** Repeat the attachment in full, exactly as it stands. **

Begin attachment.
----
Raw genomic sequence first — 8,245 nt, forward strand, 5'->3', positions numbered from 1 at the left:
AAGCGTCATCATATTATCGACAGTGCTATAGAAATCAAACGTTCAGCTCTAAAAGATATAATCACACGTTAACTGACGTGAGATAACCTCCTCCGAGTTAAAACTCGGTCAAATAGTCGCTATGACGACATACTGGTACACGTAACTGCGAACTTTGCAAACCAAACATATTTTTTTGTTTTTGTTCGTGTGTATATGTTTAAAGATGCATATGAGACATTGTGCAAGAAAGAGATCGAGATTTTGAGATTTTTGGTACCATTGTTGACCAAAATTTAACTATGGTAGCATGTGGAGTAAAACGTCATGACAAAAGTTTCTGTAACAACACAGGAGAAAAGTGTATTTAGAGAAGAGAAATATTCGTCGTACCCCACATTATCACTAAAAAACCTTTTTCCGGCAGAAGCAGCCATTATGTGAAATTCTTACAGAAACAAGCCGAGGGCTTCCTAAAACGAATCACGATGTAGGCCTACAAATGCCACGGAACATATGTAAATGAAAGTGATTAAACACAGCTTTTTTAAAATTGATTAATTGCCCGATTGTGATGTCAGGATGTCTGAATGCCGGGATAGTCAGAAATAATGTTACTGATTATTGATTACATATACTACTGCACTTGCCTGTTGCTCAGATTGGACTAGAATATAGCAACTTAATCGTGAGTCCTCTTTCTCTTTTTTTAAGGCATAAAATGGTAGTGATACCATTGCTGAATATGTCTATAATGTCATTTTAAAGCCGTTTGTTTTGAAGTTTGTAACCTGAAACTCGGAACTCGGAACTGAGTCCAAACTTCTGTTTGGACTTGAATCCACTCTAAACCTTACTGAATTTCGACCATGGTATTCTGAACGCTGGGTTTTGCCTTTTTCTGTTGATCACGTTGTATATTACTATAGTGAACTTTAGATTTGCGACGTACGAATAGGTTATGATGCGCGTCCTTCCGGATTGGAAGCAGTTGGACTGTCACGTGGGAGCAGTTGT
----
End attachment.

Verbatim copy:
Raw genomic sequence first — 8,245 nt, forward strand, 5'->3', positions numbered from 1 at the left:
AAGCGTCATCATATTATCGACAGTGCTATAGAAATCAAACGTTCAGCTCTAAAAGATATAATCACACGTTAACTGACGTGAGATAACCTCCTCCGAGTTAAAACTCGGTCAAATAGTCGCTATGACGACATACTGGTACACGTAACTGCGAACTTTGCAAACCAAACATATTTTTTTGTTTTTGTTCGTGTGTATATGTTTAAAGATGCATATGAGACATTGTGCAAGAAAGAGATCGAGATTTTGAGATTTTTGGTACCATTGTTGACCAAAATTTAACTATGGTAGCATGTGGAGTAAAACGTCATGACAAAAGTTTCTGTAACAACACAGGAGAAAAGTGTATTTAGAGAAGAGAAATATTCGTCGTACCCCACATTATCACTAAAAAACCTTTTTCCGGCAGAAGCAGCCATTATGTGAAATTCTTACAGAAACAAGCCGAGGGCTTCCTAAAACGAATCACGATGTAGGCCTACAAATGCCACGGAACATATGTAAATGAAAGTGATTAAACACAGCTTTTTTAAAATTGATTAATTGCCCGATTGTGATGTCAGGATGTCTGAATGCCGGGATAGTCAGAAATAATGTTACTGATTATTGATTACATATACTACTGCACTTGCCTGTTGCTCAGATTGGACTAGAATATAGCAACTTAATCGTGAGTCCTCTTTCTCTTTTTTTAAGGCATAAAATGGTAGTGATACCATTGCTGAATATGTCTATAATGTCATTTTAAAGCCGTTTGTTTTGAAGTTTGTAACCTGAAACTCGGAACTCGGAACTGAGTCCAAACTTCTGTTTGGACTTGAATCCACTCTAAACCTTACTGAATTTCGACCATGGTATTCTGAACGCTGGGTTTTGCCTTTTTCTGTTGATCACGTTGTATATTACTATAGTGAACTTTAGATTTGCGACGTACGAATAGGTTATGATGCGCGTCCTTCCGGATTGGAAGCAGTTGGACTGTCACGTGGGAGCAGTTGT